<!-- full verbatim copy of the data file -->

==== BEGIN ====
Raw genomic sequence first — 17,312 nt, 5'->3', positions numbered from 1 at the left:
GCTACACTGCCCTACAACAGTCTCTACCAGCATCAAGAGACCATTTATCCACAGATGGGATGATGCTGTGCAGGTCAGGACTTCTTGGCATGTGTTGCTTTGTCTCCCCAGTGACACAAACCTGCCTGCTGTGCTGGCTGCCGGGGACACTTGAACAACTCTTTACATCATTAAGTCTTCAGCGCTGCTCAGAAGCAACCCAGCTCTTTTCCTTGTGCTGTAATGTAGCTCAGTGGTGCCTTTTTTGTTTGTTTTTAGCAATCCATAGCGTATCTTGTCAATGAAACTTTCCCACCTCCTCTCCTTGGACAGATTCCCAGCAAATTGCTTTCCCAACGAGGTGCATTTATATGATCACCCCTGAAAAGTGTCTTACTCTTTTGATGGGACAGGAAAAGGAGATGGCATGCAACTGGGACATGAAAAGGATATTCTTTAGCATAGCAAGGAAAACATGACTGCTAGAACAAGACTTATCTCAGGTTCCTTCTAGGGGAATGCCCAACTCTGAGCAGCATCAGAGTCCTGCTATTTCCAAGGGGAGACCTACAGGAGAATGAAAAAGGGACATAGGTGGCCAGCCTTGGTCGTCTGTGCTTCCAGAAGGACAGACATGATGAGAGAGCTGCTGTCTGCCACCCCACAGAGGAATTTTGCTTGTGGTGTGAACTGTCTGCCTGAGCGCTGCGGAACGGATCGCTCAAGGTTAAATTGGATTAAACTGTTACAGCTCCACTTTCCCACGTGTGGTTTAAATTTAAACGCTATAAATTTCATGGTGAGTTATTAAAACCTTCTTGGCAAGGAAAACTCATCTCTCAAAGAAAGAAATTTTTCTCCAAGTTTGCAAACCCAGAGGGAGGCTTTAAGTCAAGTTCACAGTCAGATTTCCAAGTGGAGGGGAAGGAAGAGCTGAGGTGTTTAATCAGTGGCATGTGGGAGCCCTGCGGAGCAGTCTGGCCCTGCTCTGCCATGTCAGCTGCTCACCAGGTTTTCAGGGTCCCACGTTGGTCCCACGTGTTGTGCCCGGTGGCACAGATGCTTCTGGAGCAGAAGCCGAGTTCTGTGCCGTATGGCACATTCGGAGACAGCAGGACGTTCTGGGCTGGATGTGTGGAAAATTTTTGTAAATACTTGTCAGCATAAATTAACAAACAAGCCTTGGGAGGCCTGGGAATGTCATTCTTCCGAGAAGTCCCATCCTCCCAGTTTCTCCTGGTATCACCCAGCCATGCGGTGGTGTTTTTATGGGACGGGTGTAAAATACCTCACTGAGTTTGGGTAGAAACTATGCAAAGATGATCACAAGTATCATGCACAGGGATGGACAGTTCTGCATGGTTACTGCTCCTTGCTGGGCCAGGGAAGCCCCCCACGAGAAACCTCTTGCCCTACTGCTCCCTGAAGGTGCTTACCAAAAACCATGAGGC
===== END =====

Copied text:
Raw genomic sequence first — 17,312 nt, 5'->3', positions numbered from 1 at the left:
GCTACACTGCCCTACAACAGTCTCTACCAGCATCAAGAGACCATTTATCCACAGATGGGATGATGCTGTGCAGGTCAGGACTTCTTGGCATGTGTTGCTTTGTCTCCCCAGTGACACAAACCTGCCTGCTGTGCTGGCTGCCGGGGACACTTGAACAACTCTTTACATCATTAAGTCTTCAGCGCTGCTCAGAAGCAACCCAGCTCTTTTCCTTGTGCTGTAATGTAGCTCAGTGGTGCCTTTTTTGTTTGTTTTTAGCAATCCATAGCGTATCTTGTCAATGAAACTTTCCCACCTCCTCTCCTTGGACAGATTCCCAGCAAATTGCTTTCCCAACGAGGTGCATTTATATGATCACCCCTGAAAAGTGTCTTACTCTTTTGATGGGACAGGAAAAGGAGATGGCATGCAACTGGGACATGAAAAGGATATTCTTTAGCATAGCAAGGAAAACATGACTGCTAGAACAAGACTTATCTCAGGTTCCTTCTAGGGGAATGCCCAACTCTGAGCAGCATCAGAGTCCTGCTATTTCCAAGGGGAGACCTACAGGAGAATGAAAAAGGGACATAGGTGGCCAGCCTTGGTCGTCTGTGCTTCCAGAAGGACAGACATGATGAGAGAGCTGCTGTCTGCCACCCCACAGAGGAATTTTGCTTGTGGTGTGAACTGTCTGCCTGAGCGCTGCGGAACGGATCGCTCAAGGTTAAATTGGATTAAACTGTTACAGCTCCACTTTCCCACGTGTGGTTTAAATTTAAACGCTATAAATTTCATGGTGAGTTATTAAAACCTTCTTGGCAAGGAAAACTCATCTCTCAAAGAAAGAAATTTTTCTCCAAGTTTGCAAACCCAGAGGGAGGCTTTAAGTCAAGTTCACAGTCAGATTTCCAAGTGGAGGGGAAGGAAGAGCTGAGGTGTTTAATCAGTGGCATGTGGGAGCCCTGCGGAGCAGTCTGGCCCTGCTCTGCCATGTCAGCTGCTCACCAGGTTTTCAGGGTCCCACGTTGGTCCCACGTGTTGTGCCCGGTGGCACAGATGCTTCTGGAGCAGAAGCCGAGTTCTGTGCCGTATGGCACATTCGGAGACAGCAGGACGTTCTGGGCTGGATGTGTGGAAAATTTTTGTAAATACTTGTCAGCATAAATTAACAAACAAGCCTTGGGAGGCCTGGGAATGTCATTCTTCCGAGAAGTCCCATCCTCCCAGTTTCTCCTGGTATCACCCAGCCATGCGGTGGTGTTTTTATGGGACGGGTGTAAAATACCTCACTGAGTTTGGGTAGAAACTATGCAAAGATGATCACAAGTATCATGCACAGGGATGGACAGTTCTGCATGGTTACTGCTCCTTGCTGGGCCAGGGAAGCCCCCCACGAGAAACCTCTTGCCCTACTGCTCCCTGAAGGTGCTTACCAAAAACCATGAGGC